We talked in school about “management theory” “conflict resolution” and “management techniques” but we never really talked about the true day-to-day grudge of managing people. Holding their hands, training them, backing them up, juggling the work schedule of 15 different people while still trying to meet the needs of your property, people sick, incompetent people, malcontents and malingerers, delivering disciplinary actions, and listening to their whining. My LORD THE WHINING SOMETIMES! And writing performance reviews! Holy frak is that awkward sometimes. Because like I said, I generally truly enjoy every member of my staff on some personal level. They’re all people to me, not cogs, they have to be in this environment. At the same time I have to be the boss. My predecessor let a lot of issues in my department fester because she didn’t enjoy confrontation and she was trying to “protect her department”. I’ve never been able to understand that and get behind it. For one thing, they’re performance reflects upon me as their manager. So covering up for slackers really doesn’t help me, it’s much better to go through the process openly, because if it becomes apparent that they’re just not going to work out, I don’t want it to seem strange that I’m cutting them loose. There has to be a foundation for that. And maybe that’s part of why I haven’t stopped hiring since I got here, because there was a lot of dead weight left for me to trim.And I’ve had to terminate people, and I hated it, even when it was justified, even when I gave the person every chance to succeed and I did everything I could to help. I still loss sleep over it. I still agonized over the decision, and never reached it lightly or out of anger. The first person that was terminated on my say-so, I could have avoided the entire process, it was going to happen on my regular day off, and the GM and our HR manager could have handled it without me, but I got up that day, got dressed and came in. I didn’t even really do any talking, I let more experienced hands handle that, but I sat there and watched what I had done unfold. It had ultimately been my decision, and I felt it was important to see it carried out. I probably would have lost more sleep if I hadn’t.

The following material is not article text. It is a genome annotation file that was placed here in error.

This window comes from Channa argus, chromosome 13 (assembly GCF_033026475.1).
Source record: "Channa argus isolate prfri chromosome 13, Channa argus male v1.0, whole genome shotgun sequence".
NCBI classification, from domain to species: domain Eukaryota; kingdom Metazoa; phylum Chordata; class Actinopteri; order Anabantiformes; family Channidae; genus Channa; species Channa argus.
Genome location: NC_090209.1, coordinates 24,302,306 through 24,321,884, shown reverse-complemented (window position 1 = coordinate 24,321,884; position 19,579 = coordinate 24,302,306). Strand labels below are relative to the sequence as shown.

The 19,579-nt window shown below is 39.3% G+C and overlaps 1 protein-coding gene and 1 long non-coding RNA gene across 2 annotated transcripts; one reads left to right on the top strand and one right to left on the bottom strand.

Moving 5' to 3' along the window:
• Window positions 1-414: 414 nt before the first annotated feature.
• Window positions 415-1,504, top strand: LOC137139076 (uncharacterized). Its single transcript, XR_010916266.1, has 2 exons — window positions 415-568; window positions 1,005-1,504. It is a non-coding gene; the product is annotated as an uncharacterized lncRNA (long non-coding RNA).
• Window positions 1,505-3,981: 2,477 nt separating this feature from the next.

Slowly, I honestly believe this staff has only gotten stronger since I came on board. The biggest thing I took away from my Human Resources class in school was that you can’t train the talent of customer service, and it’s as much talent as skill. You can refine it, absolutely. I know my service is 1000 times better than 5 years ago or 10 years ago. But in the end it’s like hiring a juggler for the circus, ultimately, they either have the talent or they don’t. And customer service, truly great customer service, is a talent as much as a skill, it’s something innate in us that pulls us towards our jobs and makes us successful. Not everyone enjoys giving strangers smiles. And not everyone has an innate empathy for strangers coming in off the street. You have to have both of those things to be truly great at any customer service job. Because it will affect what your first reaction is to any situation. So my biggest goal when hiring is, I hire for customer service as a talent, and realize that a lot of the other skills, the technical stuff, can be trained and even rough service can be refined. That said, given the choice between a polished gem and a diamond in the rough, I’ll almost always take the gem. I’ll let someone else clean up the diamond.
A Hotel can be made or broken on the service of its staff. That’s Staff Power.